On February 23, 2011, the Court of Appeals for the Federal Circuit in Centocor v. Abbott Labs set aside a $1.7 billion jury verdict in favor of the patentee (Centocor) and held the patent claims at issue were invalid for lack of written description. This decision reflects a trend of the Federal Circuit in recent years to invalidate patents for lack of written description and offers little guidance as to what is necessary to actually comply with the written description requirements. This case dealt with a somewhat “unpredictable” biotech invention, where there was not an actual reduction to practice of the claimed invention. In the pharmaceutical fields, it is very common to have method claims directed to treatment of humans and it is very unusual to have had an actual reduction to practice of the method prior to filing the patent application. However, in this case, the claims were not directed to a method of use, but rather, a new product (antibody). Based on this and other cases, it appears that the trend of finding lack of written description may become more common in so-called “predictable technologies.” (more…)
Goeddel V. Sugano: What’s The Difference Between “Envisioning” An Invention And Being “In Possession” Of The Invention?
In Goeddel v. Sugano, the Court of Appeals for the Federal Circuit (CAFC) has provided more guidance as to what is necessary for a sufficient “written description” of an invention, this time for a true “biotech” invention, in the context of a motion for benefit of priority in an interference. This case involved two interferences; one directed to DNA encoding human fibroblast interferon (hFIF) unaccompanied by a hFIF presequence (mature hFIF) and one directed to a composition comprising non-glycosylated hFIF. Sugano filed a motion for benefit of its Japanese priority application (Sugano priority application) and was granted priority by the Board of Patent Appeals and Interferences (the Board) in both interferences. Goeddel appealed that decision on the grounds that the Sugano priority application did not constitute a constructive reduction to practice because it did not enable the Counts and did not provide a sufficient written description of the Counts. The Federal Circuit reversed on the ground that the Sugano priority application did not provide a sufficient written description of the Count because the inventors were not “in possession” of the invention. (more…)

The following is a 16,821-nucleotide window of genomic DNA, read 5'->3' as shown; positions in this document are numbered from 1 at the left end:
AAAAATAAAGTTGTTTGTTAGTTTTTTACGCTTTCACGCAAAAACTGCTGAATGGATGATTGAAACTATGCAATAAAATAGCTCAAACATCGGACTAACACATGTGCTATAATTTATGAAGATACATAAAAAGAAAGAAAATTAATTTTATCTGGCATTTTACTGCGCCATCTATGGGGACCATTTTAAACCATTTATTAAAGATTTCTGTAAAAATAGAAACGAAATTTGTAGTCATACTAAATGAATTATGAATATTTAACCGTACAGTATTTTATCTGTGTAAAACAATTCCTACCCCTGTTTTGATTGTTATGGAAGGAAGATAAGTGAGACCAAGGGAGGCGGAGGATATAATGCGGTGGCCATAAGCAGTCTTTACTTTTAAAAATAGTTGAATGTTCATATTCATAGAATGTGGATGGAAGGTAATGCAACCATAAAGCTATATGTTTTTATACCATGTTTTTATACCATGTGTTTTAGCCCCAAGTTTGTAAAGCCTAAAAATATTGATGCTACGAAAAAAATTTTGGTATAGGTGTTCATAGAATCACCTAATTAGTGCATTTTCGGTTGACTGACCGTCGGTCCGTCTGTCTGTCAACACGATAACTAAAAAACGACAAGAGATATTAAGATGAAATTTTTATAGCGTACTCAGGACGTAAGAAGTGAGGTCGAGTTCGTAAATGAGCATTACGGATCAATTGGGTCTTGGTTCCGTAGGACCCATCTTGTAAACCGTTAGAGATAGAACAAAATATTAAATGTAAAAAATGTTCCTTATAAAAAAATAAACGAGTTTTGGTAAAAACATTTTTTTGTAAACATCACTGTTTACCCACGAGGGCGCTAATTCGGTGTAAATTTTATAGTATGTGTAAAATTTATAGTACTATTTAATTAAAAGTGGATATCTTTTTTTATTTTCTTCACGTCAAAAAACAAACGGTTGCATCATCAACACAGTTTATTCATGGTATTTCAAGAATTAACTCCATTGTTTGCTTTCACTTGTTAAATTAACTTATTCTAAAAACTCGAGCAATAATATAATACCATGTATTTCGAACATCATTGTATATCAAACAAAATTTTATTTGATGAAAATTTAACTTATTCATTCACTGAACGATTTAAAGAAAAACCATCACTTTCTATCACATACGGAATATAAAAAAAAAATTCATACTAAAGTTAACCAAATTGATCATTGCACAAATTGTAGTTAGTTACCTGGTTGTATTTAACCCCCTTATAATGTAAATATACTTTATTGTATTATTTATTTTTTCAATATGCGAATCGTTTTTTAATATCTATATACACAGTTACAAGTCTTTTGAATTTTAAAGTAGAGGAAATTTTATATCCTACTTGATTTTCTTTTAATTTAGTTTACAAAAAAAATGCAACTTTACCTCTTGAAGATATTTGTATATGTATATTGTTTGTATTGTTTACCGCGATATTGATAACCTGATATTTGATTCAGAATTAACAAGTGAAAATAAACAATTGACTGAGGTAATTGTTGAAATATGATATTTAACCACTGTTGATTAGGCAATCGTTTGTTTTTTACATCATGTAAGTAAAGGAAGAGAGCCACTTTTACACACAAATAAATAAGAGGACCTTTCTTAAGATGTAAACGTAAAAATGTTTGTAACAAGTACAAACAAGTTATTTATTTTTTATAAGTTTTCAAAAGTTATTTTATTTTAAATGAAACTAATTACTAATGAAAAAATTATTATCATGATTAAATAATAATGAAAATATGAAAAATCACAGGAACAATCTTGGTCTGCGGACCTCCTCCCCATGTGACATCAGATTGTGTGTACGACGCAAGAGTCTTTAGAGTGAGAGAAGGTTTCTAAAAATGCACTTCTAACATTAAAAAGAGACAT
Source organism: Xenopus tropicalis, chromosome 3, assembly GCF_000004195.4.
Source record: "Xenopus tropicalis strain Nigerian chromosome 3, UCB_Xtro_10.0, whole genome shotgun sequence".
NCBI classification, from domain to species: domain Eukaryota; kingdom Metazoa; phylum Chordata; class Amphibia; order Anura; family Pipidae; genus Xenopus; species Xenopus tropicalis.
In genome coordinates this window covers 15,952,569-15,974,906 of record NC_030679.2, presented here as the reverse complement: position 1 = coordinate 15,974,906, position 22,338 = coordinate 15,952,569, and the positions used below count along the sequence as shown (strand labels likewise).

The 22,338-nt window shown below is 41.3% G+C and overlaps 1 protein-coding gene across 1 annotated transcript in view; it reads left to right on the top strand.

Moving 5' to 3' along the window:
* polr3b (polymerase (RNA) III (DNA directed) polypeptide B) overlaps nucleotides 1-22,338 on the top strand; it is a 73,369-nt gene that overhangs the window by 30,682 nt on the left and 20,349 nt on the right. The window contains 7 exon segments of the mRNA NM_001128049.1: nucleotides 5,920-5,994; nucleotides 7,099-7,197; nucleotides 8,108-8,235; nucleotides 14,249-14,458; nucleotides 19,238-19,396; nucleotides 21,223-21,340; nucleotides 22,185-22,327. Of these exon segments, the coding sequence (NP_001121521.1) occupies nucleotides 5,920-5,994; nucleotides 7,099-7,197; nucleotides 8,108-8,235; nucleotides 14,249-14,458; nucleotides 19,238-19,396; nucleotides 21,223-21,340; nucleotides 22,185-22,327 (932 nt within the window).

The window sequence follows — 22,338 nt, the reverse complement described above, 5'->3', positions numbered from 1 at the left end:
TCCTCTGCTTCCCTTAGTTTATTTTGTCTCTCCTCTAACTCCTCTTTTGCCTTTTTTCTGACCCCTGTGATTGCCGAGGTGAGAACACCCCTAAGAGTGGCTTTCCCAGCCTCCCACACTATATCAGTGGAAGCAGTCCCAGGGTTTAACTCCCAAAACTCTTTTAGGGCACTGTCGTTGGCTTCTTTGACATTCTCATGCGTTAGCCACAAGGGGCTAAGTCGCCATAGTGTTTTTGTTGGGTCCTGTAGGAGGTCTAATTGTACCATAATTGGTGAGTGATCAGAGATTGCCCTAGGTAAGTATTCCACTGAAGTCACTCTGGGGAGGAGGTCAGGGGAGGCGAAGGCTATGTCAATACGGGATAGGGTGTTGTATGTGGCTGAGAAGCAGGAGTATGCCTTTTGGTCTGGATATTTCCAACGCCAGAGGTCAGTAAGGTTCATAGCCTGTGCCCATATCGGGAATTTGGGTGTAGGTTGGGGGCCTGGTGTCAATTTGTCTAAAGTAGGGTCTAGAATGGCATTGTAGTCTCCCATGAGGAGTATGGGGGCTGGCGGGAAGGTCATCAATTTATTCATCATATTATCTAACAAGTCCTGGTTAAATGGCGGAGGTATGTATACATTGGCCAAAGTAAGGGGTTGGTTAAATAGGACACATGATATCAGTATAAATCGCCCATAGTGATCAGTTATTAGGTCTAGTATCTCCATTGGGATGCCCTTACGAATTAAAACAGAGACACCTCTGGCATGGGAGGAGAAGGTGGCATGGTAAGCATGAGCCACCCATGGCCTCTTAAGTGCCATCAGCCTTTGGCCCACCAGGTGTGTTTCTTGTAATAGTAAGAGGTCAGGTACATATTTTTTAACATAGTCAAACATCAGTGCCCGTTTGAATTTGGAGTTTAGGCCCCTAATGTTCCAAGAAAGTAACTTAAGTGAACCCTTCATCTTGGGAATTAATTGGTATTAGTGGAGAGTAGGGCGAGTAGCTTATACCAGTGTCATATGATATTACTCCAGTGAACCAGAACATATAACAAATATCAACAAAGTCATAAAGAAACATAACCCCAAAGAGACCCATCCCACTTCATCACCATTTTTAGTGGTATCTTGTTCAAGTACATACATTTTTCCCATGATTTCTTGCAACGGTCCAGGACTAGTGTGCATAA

Federal Circuit: Foreign Application Not Priority in Interference When it Only “Envisions” Invention
Written by Gene Quinn (of IPWatchdog and Practice Center Contributor)
Last week the United States Court of Appeals for the Federal Circuit issued a ruling in Goeddel v. Sugano, which might be one of a dying breed should patent reform actually pass. The case dealt with an appeal from an interference proceeding where the Board awarded priority based on a Japanese application. The Federal Circuit, per Judge Newman, explained that it was inappropriate to say that the Japanese application demonstrated a constructive reduction to practice because the application merely would allow the skilled reader to “envision” the invention covered in the interference count. If patent reform passes (and yes that could really happen) cases like Goeddel would become a thing of the past, although priority determinations like this one in Goeddel will certainly not go away.
Goeddel was a consolidated appeal from two decisions of the Board of Patent Appeals and Interferences of the United States Patent and Trademark Office in two related patent interference priority contests between the party Haruo Sugano, Masami Muramatsu, and Tadatsugu Taniguchi (together “Sugano”) and the party David V. Goeddel and Roberto Crea (together “Goeddel”). The Board held that Sugano is entitled to the benefit of the filing date of its initial Japanese application, and awarded Sugano priority as to the counts of both interferences. (more…)